Photographer Hugh Brown has spent the past eight years documenting some of the most dangerous working conditions on the planet.
His work for The Cruellest Earth Project has so far taken him to live volcanoes, illegal mines deep underground, and one of the world’s biggest mountain ranges to capture the conditions in which more than 30 million people work for less than $US1 a day.
Many of them risk their lives to collect resources like coal, silver, gems, and copper. They’re also forced to endure harsh working conditions including environmental degradation, people trafficking, and organised crime, Brown told Business Insider.
“The story of these people – some of the poorest and hardest-working on the planet – needs to be told,” he said.
Here’s what of the world’s most dangerous working conditions look like.
1. Sulphur miners in Indonesia work inside an active volcano, where they carry around 154-pound loads a half mile out of the volcano, and then two more miles down the mountain to a weigh station.
Sulphur particles adorn the eyes and face of this miner in this 2012 photo. “These men were amongst the strongest men that I have ever seen,” Brown said.
This miner is chewing on his scarf to prevent ingesting sulphur dioxide and hydrogen sulfide as he chisels chunks of sulphur.
Each miner carried an average of two loads a day, and was paid around around $US0.09 per kilogram carried.
2. In Pakistan’s Karakorum Range, illegal gem miners work at some of the highest levels for miners in the world. This mine, captured in 2015, is located over 16,000 feet above sea level.
The gem mining season here lasts just three months. The risk of avalanches and rock slides is too great during the rest of the year, and a nearby spring freezing means that water is all but absent.
Many miners here work underground, where they face the threat of rock falling on their heads, Brown said.
In this photo, a meat vendor brings goats to supply to the gem miners. Because of the high altitude, all the supplies and equipment must be brought in from the villages and valley below.
Here miners live in stone huts for the duration of their three-month mining season. This photo shows gem miners relaxing at the end of their day.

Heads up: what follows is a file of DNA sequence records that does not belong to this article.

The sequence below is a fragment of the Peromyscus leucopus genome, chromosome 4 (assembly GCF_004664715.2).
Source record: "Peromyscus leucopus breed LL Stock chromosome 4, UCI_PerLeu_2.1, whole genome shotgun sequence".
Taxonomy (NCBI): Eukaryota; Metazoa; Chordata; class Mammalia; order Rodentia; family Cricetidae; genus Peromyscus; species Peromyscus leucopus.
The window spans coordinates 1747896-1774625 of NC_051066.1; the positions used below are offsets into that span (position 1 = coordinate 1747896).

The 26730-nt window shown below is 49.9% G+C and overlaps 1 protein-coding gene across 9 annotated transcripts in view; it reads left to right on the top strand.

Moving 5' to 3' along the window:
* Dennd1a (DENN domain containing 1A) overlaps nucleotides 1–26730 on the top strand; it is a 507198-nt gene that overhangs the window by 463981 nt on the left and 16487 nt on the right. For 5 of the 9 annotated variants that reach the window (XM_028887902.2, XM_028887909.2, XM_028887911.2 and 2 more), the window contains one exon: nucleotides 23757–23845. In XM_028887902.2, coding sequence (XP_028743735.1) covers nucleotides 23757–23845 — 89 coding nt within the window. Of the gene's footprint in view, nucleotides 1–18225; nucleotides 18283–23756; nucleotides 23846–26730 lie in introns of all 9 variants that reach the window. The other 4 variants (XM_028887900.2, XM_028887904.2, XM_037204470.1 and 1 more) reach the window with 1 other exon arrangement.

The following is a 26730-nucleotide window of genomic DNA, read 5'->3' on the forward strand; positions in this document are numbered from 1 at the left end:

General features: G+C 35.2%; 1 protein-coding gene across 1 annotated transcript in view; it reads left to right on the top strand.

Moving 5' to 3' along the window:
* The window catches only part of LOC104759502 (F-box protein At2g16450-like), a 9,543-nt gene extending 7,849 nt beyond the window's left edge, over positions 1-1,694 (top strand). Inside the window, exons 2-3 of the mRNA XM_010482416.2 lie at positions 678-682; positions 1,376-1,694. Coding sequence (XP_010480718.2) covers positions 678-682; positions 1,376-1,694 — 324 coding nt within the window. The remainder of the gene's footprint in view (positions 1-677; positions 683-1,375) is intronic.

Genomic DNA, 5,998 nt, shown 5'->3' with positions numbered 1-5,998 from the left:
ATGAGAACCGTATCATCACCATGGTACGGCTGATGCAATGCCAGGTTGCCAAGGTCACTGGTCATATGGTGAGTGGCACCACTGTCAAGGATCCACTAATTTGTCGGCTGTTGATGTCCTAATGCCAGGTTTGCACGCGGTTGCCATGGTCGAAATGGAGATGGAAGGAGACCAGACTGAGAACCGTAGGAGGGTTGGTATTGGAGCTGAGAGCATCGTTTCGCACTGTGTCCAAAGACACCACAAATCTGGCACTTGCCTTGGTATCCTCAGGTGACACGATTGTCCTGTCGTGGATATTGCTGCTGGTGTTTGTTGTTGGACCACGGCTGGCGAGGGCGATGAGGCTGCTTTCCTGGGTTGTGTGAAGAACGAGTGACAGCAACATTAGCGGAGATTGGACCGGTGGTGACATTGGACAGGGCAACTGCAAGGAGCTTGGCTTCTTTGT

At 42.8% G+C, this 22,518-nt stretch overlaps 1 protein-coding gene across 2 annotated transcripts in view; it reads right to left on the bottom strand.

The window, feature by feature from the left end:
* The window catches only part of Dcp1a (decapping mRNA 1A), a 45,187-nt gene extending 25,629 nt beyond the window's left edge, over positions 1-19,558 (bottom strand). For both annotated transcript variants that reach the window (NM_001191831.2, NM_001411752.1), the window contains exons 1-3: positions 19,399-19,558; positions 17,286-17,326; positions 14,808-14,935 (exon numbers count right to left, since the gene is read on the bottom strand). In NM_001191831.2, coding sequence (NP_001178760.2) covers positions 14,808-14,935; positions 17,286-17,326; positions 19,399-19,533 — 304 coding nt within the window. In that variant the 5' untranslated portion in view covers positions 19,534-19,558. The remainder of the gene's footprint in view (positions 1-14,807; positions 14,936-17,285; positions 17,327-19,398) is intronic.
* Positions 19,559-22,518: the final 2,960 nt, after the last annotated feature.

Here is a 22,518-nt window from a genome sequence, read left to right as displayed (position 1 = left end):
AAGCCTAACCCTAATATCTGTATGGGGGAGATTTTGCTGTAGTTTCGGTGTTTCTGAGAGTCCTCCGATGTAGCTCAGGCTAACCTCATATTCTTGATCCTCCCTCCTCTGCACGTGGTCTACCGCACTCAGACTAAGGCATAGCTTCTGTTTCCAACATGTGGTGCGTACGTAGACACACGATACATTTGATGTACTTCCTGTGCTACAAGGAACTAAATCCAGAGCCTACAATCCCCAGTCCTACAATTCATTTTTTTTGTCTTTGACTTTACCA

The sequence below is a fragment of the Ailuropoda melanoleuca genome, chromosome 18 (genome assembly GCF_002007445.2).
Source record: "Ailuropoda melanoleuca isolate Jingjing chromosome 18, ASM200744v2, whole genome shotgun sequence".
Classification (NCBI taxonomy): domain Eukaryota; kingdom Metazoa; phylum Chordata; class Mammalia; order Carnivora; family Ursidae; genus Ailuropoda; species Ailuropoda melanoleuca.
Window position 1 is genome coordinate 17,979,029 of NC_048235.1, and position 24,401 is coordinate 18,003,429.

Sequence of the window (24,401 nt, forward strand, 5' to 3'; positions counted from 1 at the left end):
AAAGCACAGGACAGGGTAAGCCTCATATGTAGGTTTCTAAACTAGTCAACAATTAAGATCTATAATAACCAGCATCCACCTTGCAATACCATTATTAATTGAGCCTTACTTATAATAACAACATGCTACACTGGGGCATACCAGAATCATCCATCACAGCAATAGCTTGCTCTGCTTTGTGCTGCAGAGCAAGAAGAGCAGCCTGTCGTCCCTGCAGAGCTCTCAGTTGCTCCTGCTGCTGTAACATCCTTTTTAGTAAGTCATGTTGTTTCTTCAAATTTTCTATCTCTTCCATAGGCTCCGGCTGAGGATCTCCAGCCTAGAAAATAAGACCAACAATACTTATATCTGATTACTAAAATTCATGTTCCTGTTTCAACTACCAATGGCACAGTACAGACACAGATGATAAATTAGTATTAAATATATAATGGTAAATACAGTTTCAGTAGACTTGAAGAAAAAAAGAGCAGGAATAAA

3. Many illegal coal miners in India are from the country’s Adivasi indigenous people. The rapid growth of the industry and India’s economy has seen many Advasis forced off their traditional land, where they have hunted and cropped for centuries.
Many of these indigenous people “have been driven to making a living from the very mineral that has brought them almost to their knees,” Brown said.
The climb out of the mine is dangerous, with a precipitous drop on one side likely to result in death. Brown captured this mine in Jharkhand in 2013.
Workers try to retrieve as many large blocks as they can during one hour in the morning when large-scale earthmoving equipment stops during a shift change.
4. Brown said that the Cerro Rico series of underground silver mines in Bolivia were “perhaps the most dangerous series of mines that I have visited thus far.” The mines are believed to be responsible for the deaths of up to eight million people since mining began there in 1545.
“The work here is incredibly dangerous,” Brown said. “Even today deaths are common. When I was there around three to five miners per month were dying.”
“Everyone that I spoke with had lost family members and friends to work on that mountain,” Brown said. “Everyone.” In this 2016 photo, a miner chisels out holes for dynamite.
5. This artisanal gold site in Burkina Faso was home to around 10,000 people when Brown visited in 2010. “In this part of Africa, extraordinary gold rushes can appear out of nowhere and then disappear just as quickly as other sites are discovered,” Brown said. “Hours are long. Work is dangerous. And many people die.”
While these locations can be home to slavery, extremism and organised crime, they also “provide unique upward mobility pathways for people to move from extreme poverty and into more skilled vocations.”
6. Sand divers in Cameroon retrieve around 1.7 tonnes of sand each in a roughly three-hour shift. “The work was brutal and dangerous and the miners dived around the low tide.” Deaths occurred during Brown’s time there in 2017, including from drowning, bites from venomous snakes, the ingestion of sand and being knocked out after hitting the hull of the boat.
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